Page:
Paige E. Finkelstein ’14

During my medical school interviews, I was consistently asked how chemical engineering is applicable to medicine. My answer was always the same: As a chemical engineer, I have a unique skill set that allows me to apply concepts to the human body that we studied in thermodynamics, fluid mechanics, and heat/mass transfer.

How did you decide on Course X as a major?

I decided to major in chemical engineering because I wanted to pursue an engineering degree that would be flexible enough to apply to fields in both chemistry and biology.  I chose course 10 over similar majors such as 20 (biological engineering), or 3 (material sciences and engineering) because of course 10’s prominent reputation in academia/ industry as well as the flexibility that the department offered.  It offers several engineering degrees, including 10, 10Eng, 10B, and 10C, which means students can find a chemical engineering degree tailored to their specific interests and goals.
I ended up majoring in 10B, chemical-biological engineering, which further allowed me to double major in 7A (biology), minor in 5 (chemistry) and complete my premed requirements. Had I pursued another major, I don’t think I would have had the opportunity to have easily pursued such a breadth of knowledge in multiple departments.

What is your academic experience in Course X?

The great thing about the chemical engineering department – and MIT in general – is that there are unlimited opportunities to further your academic interests.  The undergraduate research opportunity program (UROP) stands out in my experience at MIT because of the high level research you get to engage in as an undergraduate. As a premed student, I found this very important because many medical schools expect you to have participated in research before you apply.  Through UROPing at MIT I was not only immediately exposed to a plethora projects developing cutting edge bio/nano technology, but I also had the opportunity to work directly with world famous professors.

What are your plans post-graduation?

This summer I will begin working toward both my MD and MPH degrees at the University of Miami.  This is a unique program that allows select students to attain both degrees in four years instead of five or six.  I think I would ultimately like to pursue a residency in emergency medicine or trauma surgery, but I am also passionate about novel drug development, so I would also like to get involved with consulting for pharmaceutical companies. Contrary to popular belief, course 10 produces some of the best-prepared premeds because of their engineering background.  During all of my medical school interviews, I was consistently asked how chemical engineering is applicable to medicine.  My answer was always the same: As a chemical engineer, I have a unique skill set that allows me to apply concepts to the human body that we studied in thermodynamics, fluid mechanics, and heat/mass transfer. The human body is analogous to a bioreactor so, for example, understanding how oxygen transfer works for cells in a reactor can be directly applied to how oxygen is transferred from lungs into the blood stream!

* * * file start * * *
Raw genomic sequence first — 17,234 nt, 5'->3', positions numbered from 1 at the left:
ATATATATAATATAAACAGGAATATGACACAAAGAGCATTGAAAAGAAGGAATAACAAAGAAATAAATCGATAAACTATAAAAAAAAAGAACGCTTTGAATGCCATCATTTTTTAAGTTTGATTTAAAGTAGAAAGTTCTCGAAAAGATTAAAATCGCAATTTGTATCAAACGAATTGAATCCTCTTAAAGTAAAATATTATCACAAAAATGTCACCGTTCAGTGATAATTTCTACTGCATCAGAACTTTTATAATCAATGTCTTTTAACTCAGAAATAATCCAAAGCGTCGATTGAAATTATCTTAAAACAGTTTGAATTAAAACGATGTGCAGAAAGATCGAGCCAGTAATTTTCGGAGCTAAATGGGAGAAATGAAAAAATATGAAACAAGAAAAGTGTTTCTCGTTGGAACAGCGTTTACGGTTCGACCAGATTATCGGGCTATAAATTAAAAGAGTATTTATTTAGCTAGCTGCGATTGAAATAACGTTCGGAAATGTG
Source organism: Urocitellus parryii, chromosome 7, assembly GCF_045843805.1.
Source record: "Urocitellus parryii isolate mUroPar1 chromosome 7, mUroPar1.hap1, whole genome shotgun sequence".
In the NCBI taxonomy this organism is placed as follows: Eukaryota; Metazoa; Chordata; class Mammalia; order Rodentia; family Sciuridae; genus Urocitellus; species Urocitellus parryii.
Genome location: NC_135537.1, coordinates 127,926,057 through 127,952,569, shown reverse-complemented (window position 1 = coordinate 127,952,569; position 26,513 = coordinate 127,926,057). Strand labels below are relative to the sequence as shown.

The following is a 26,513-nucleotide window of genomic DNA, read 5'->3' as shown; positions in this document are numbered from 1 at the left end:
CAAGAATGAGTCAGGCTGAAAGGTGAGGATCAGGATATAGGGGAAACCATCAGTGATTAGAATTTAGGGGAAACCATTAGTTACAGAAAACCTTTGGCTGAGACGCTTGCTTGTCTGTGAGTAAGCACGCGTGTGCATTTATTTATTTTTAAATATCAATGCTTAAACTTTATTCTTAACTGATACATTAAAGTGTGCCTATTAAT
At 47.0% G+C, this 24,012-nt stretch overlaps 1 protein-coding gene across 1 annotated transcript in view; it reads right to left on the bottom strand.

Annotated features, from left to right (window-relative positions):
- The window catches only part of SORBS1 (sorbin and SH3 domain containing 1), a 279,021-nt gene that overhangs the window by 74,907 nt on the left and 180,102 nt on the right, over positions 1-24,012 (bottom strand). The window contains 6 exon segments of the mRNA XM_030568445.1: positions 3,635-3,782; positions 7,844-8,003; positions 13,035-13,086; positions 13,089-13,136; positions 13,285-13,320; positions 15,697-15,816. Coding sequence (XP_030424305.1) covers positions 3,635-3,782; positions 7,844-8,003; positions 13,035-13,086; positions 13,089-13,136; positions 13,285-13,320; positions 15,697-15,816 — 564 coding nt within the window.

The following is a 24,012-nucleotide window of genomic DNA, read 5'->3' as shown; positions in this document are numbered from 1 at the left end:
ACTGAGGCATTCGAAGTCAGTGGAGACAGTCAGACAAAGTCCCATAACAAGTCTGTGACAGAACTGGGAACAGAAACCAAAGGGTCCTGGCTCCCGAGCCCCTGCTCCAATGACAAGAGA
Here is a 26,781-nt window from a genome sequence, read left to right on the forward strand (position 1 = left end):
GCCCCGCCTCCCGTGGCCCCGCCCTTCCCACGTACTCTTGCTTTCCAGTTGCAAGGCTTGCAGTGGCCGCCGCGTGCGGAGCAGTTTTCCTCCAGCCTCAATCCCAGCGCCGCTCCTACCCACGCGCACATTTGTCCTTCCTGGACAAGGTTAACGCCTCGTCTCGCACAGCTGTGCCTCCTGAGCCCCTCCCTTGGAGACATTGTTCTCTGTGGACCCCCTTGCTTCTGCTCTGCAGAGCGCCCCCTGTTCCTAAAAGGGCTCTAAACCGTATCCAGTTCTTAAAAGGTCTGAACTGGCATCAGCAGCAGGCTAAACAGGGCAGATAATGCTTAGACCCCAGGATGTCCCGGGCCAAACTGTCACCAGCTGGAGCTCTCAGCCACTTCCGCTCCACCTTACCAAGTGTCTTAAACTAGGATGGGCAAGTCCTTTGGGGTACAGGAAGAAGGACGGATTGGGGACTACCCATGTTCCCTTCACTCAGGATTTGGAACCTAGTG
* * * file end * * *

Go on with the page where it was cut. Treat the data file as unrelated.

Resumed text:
How has your MIT ChemE experience helped you follow your goals/passions?

Becoming a chemical engineer has opened many doors for me.  While I came to college with the intent to ultimately go to medical school, I knew that if I changed my mind, I could have easily pursued a career in several other trades with my chemical engineering degree.  Just to give an idea, many of my peers are entering the pharmaceutical industry or oil/energy industry straight from undergraduate, and many of them are pursuing PhDs or master degrees in chemical engineering.  There are also several students entering consulting, finance, or working for start-ups.  A great feature of course 10 is that even if you realize your goals a little bit later in your college career, your career choices won’t be limited.

Is there anything else you'd like to share?

Because of the way course 10 is structured, it facilitates a strong sense of community among your peers.  At about 70 students per year, you get to know everyone in your class very well.  Some of the best friends I have made at MIT are the friends I met on the first day of 10.10 (the introductory chemical engineering class), and some of my favorite memories at MIT were made in Building 66 (the chemical engineering building).  As I am about to graduate, I really could not imagine my MIT experience without course 10.